General Sickles to Mr Fish.
Madrid, November 7, 1873. (Received December 8.)
Sir: Yesterday the official gazette published a telegram, of which the following is a translation:
Island of Cuba—The captain-general, in a telegram of yesterday, the 5th, reports that the steamer Tornado captured the pirate Virginius six miles from the coast of Jamaica, having made Bemheta, Hernando Céspedes (son) Quesada, Jesus del Sol, and others to the number of 165, prisoners, some of them being of importance. The horses, arms, and provisions of the Virginius were thrown overboard during the chase. The captain-general attaches importance to the occurrence.
In the afternoon I called at the ministry of state for the purpose of suggesting to Mr. Carvajal that this capture afforded an opportunity to inaugurate a more generous and humane policy in the conduct of the war in Cuba; that if it should turn out that the vessel was taken on the [Page 923] high seas it might be the subject of a reclamation, and that in any event it would be well to direct the captain-general of Cuba to await orders from this government before taking any further steps in the case. Learning that his excellency was indisposed, I communicated my views to his deputy and wrote a private note to the minister, inviting his attention to the subject.
In the evening I mentioned the matter to President Castelar, remarking that I had received no information or instructions from my Government touching the incident, and that while we had no desire to extend our protection to the enemies of Spain, yet if it should transpire that the Virginius was an American ship, captured on the high seas by a Spanish cruiser, in time of peace, a demand would doubtless be made for the release of the vessel and all on board. I had, therefore, deem edit proper to remind his excellency of the precipitation which often marked the proceedings of the Cuban authorities in the summary execution of prisoners, and to recommend the dispatch of immediate and explicit orders forbidding any such proceedings without the previous sanction of this government.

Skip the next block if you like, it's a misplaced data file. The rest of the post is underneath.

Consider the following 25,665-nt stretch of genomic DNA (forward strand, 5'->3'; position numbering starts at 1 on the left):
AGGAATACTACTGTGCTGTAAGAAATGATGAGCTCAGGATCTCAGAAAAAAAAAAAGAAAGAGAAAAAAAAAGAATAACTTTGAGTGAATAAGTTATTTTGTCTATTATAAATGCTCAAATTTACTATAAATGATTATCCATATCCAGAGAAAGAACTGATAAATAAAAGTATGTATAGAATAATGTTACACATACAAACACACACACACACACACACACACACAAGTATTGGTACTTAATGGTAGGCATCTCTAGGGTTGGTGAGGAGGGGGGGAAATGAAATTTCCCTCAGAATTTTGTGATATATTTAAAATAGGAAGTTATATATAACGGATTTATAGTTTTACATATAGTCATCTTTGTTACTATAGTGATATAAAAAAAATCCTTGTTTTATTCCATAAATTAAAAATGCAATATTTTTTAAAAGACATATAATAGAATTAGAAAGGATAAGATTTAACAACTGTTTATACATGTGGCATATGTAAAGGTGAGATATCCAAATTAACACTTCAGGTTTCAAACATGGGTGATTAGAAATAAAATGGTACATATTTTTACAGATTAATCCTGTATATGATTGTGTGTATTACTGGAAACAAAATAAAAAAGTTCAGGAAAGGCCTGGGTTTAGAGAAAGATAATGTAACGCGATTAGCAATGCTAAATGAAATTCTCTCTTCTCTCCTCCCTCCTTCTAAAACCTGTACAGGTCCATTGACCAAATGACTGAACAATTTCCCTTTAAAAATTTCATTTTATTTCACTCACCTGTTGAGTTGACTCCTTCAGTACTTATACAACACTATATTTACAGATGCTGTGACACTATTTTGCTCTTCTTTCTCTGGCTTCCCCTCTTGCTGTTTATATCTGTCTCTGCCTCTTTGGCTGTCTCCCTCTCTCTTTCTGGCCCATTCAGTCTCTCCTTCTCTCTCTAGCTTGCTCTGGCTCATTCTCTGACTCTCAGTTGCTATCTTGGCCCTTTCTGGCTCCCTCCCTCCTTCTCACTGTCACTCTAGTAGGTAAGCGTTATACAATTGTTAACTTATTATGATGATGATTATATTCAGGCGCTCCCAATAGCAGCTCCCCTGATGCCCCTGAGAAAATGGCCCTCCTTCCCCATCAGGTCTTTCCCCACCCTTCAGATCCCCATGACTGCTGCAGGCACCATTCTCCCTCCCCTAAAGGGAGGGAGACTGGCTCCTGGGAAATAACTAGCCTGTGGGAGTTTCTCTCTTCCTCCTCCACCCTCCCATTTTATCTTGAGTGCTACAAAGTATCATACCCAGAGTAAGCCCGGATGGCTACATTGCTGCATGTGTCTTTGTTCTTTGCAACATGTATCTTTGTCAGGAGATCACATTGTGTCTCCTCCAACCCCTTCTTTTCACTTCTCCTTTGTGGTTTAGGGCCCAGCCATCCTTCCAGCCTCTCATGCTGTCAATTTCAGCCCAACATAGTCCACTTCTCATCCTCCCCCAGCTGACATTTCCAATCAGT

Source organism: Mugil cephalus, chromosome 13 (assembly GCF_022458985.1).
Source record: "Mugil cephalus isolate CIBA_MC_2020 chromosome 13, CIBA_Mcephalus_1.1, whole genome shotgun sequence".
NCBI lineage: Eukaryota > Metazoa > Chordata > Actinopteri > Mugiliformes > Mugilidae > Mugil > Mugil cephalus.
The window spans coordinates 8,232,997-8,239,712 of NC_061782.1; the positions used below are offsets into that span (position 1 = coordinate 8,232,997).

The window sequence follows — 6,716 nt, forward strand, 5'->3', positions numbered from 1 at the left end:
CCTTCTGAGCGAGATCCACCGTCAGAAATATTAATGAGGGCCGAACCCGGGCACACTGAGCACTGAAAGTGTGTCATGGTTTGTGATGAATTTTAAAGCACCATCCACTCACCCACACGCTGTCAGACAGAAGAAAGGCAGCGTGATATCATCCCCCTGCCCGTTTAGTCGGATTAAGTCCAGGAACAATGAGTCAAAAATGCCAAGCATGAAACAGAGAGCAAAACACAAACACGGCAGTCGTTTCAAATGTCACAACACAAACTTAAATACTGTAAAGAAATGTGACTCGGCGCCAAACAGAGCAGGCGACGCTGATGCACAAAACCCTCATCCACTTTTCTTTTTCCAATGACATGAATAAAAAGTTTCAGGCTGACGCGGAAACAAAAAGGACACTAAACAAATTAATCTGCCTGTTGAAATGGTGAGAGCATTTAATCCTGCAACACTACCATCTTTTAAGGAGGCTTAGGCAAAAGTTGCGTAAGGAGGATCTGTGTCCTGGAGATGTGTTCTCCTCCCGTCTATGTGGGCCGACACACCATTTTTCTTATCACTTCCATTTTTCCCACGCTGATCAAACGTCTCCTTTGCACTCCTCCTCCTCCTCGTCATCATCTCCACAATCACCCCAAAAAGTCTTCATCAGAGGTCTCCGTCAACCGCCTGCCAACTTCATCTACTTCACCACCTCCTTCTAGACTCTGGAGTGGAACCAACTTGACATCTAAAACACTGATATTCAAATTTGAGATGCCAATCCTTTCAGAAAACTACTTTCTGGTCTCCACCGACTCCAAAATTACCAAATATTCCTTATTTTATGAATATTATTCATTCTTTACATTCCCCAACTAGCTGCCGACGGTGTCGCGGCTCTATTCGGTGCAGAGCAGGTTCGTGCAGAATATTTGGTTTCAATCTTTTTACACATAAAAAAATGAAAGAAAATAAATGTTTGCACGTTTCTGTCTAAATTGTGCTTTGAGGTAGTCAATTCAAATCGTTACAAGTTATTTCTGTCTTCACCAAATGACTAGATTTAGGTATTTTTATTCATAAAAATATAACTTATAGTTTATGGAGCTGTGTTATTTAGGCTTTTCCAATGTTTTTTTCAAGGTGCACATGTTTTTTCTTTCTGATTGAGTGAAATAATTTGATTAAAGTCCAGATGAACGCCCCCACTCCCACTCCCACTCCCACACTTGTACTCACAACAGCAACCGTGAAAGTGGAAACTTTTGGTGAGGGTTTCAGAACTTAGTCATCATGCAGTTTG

President Castelar received these observations with his usual kindness, and told me, confidentially, that at seven o’clock in the morning, as soon as he read the telegram from Cuba, and without reference to any international question, for that, indeed, had not occurred to him, he at once sent a message to the captain-general, admonishing him that the death-penalty must not be imposed on any non-combatant without the previous approval of the Cortes, nor upon any person taken in arms against the government without the sanction of the executive. Now that it seemed possible other questions might arise, further instructions would be sent to General Jovellar in the sense I had indicated.
I expressed my satisfaction in learning that the President had determined to stop the cruel treatment of prisoners of war in Cuba, which had so imbittered the unhappy contest in that island and so increased the difficulties in the way of any scheme of pacification.
Mr. Castelar remarked that it would be well for me to have a conversation with Mr. Carvajal on the subject, in order that the question might be brought through the regular channel before the council of ministers. I answered, that having already in an unofficial way thrown out a sufficient intimation to the minister of state, I preferred to wait instructions before taking any further step in so delicate a question.
I learn to-day that many deputies have united in an address to President Castelar, praying him to interpose his authority to prohibit the infliction of the death-penalty on any of the persons captured in the Virginius. A similar petition has been laid before the parliamentary committee sitting during the recess, and which is invested with certain extraordinary powers. This proceeding is passionately assailed by the reactionary press, which loudly demands the blood of the prisoners.
I am, &c,